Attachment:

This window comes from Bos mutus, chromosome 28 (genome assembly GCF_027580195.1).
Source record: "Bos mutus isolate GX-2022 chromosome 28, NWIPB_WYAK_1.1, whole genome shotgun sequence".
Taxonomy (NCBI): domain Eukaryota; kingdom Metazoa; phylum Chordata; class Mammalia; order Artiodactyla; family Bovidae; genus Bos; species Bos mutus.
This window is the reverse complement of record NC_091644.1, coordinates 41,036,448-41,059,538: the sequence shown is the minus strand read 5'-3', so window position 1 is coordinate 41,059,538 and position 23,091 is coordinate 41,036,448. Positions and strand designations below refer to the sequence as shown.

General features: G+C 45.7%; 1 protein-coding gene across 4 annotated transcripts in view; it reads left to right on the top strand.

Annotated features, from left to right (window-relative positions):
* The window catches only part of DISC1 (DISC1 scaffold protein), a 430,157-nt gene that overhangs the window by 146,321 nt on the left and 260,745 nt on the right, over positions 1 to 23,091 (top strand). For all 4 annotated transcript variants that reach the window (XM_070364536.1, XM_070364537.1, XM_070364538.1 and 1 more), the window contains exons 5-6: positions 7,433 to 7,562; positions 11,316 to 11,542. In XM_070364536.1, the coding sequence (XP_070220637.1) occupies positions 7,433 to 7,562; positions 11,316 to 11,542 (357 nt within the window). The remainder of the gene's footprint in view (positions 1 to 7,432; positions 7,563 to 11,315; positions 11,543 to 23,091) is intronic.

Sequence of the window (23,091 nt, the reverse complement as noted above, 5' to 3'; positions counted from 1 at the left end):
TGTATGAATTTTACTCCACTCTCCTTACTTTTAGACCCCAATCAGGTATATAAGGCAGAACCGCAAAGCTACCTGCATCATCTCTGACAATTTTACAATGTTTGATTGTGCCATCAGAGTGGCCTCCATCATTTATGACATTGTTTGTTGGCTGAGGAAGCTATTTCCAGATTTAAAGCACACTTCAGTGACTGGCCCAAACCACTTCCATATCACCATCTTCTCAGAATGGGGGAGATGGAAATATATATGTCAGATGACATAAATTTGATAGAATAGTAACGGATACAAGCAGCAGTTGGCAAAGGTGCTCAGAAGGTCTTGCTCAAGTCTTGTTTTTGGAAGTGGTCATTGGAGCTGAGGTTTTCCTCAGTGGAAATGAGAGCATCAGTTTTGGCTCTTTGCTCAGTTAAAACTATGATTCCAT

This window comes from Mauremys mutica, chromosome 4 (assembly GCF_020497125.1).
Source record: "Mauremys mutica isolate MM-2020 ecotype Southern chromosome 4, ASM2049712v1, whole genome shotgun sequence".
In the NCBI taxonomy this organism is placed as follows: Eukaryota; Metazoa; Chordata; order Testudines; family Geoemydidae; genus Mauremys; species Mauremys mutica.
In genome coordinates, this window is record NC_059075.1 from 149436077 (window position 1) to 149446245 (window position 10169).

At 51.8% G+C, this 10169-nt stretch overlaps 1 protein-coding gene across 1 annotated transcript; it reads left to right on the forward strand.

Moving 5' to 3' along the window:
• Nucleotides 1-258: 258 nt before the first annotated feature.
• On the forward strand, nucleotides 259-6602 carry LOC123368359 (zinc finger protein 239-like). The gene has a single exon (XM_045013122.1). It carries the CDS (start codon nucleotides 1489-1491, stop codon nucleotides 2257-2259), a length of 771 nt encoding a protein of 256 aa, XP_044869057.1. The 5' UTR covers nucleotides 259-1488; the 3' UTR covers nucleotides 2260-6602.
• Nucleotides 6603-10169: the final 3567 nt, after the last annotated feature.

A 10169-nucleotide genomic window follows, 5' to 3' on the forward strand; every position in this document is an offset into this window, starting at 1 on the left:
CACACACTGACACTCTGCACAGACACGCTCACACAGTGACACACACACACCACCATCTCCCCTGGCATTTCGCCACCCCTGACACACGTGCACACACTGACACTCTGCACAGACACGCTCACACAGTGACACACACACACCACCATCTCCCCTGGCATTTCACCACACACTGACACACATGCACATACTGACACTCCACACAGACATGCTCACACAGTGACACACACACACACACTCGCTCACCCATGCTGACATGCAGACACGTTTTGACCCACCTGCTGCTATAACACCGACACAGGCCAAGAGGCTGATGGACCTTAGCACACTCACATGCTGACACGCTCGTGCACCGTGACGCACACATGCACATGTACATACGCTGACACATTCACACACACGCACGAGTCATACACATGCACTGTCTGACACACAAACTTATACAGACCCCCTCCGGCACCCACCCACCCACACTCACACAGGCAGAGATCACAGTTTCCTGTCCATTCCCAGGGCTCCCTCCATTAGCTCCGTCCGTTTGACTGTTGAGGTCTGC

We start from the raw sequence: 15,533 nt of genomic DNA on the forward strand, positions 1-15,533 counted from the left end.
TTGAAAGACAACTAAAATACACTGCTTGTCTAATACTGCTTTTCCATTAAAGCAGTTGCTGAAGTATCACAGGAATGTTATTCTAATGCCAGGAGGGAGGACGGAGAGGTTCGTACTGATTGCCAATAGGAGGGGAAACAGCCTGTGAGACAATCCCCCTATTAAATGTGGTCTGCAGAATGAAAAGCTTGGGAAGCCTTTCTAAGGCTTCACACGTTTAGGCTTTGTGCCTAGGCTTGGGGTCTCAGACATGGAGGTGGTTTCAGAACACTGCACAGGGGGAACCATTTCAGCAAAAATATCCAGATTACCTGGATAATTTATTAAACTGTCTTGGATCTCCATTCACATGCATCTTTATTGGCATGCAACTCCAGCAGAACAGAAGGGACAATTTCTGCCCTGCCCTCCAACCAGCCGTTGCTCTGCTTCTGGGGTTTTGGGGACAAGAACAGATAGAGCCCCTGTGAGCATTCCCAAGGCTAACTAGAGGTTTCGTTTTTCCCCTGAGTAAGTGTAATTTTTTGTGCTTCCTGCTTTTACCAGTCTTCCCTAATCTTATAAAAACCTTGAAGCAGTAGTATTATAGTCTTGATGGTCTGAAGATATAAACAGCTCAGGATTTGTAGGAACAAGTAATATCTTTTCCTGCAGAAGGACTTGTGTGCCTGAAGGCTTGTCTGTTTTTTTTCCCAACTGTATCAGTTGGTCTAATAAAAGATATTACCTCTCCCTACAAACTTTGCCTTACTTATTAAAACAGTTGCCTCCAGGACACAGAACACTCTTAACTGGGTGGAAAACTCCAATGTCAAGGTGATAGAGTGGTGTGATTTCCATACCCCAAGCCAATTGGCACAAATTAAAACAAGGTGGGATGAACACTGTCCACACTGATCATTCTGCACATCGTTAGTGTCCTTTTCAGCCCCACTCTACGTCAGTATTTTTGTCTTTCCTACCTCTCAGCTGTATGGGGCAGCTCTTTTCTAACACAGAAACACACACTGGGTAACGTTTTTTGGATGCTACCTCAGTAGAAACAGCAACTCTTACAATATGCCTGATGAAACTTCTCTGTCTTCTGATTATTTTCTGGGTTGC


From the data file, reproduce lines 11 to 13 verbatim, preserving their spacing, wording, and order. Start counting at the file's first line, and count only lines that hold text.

Source record: "Mauremys mutica isolate MM-2020 ecotype Southern chromosome 4, ASM2049712v1, whole genome shotgun sequence".
In the NCBI taxonomy this organism is placed as follows: Eukaryota; Metazoa; Chordata; order Testudines; family Geoemydidae; genus Mauremys; species Mauremys mutica.
In genome coordinates, this window is record NC_059075.1 from 149436077 (window position 1) to 149446245 (window position 10169).